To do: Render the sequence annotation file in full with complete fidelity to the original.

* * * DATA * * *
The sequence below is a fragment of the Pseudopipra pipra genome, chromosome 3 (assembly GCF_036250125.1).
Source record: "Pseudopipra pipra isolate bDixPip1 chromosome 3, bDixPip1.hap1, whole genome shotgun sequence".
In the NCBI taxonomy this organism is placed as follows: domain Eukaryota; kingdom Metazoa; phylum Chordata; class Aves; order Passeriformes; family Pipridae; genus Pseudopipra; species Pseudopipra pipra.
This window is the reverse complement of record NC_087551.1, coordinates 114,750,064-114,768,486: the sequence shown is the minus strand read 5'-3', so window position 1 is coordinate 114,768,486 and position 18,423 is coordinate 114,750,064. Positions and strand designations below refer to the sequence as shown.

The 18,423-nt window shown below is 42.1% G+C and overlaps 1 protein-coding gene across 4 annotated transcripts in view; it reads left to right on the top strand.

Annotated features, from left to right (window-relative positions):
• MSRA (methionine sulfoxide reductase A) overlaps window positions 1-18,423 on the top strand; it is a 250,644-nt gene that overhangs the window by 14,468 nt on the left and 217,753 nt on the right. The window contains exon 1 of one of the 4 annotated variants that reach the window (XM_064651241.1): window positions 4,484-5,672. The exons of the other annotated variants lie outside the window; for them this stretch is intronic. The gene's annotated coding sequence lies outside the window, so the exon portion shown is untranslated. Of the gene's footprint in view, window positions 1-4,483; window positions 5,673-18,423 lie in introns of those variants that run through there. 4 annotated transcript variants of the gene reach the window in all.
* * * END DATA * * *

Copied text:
The sequence below is a fragment of the Pseudopipra pipra genome, chromosome 3 (assembly GCF_036250125.1).
Source record: "Pseudopipra pipra isolate bDixPip1 chromosome 3, bDixPip1.hap1, whole genome shotgun sequence".
In the NCBI taxonomy this organism is placed as follows: domain Eukaryota; kingdom Metazoa; phylum Chordata; class Aves; order Passeriformes; family Pipridae; genus Pseudopipra; species Pseudopipra pipra.
This window is the reverse complement of record NC_087551.1, coordinates 114,750,064-114,768,486: the sequence shown is the minus strand read 5'-3', so window position 1 is coordinate 114,768,486 and position 18,423 is coordinate 114,750,064. Positions and strand designations below refer to the sequence as shown.

The 18,423-nt window shown below is 42.1% G+C and overlaps 1 protein-coding gene across 4 annotated transcripts in view; it reads left to right on the top strand.

Annotated features, from left to right (window-relative positions):
• MSRA (methionine sulfoxide reductase A) overlaps window positions 1-18,423 on the top strand; it is a 250,644-nt gene that overhangs the window by 14,468 nt on the left and 217,753 nt on the right. The window contains exon 1 of one of the 4 annotated variants that reach the window (XM_064651241.1): window positions 4,484-5,672. The exons of the other annotated variants lie outside the window; for them this stretch is intronic. The gene's annotated coding sequence lies outside the window, so the exon portion shown is untranslated. Of the gene's footprint in view, window positions 1-4,483; window positions 5,673-18,423 lie in introns of those variants that run through there. 4 annotated transcript variants of the gene reach the window in all.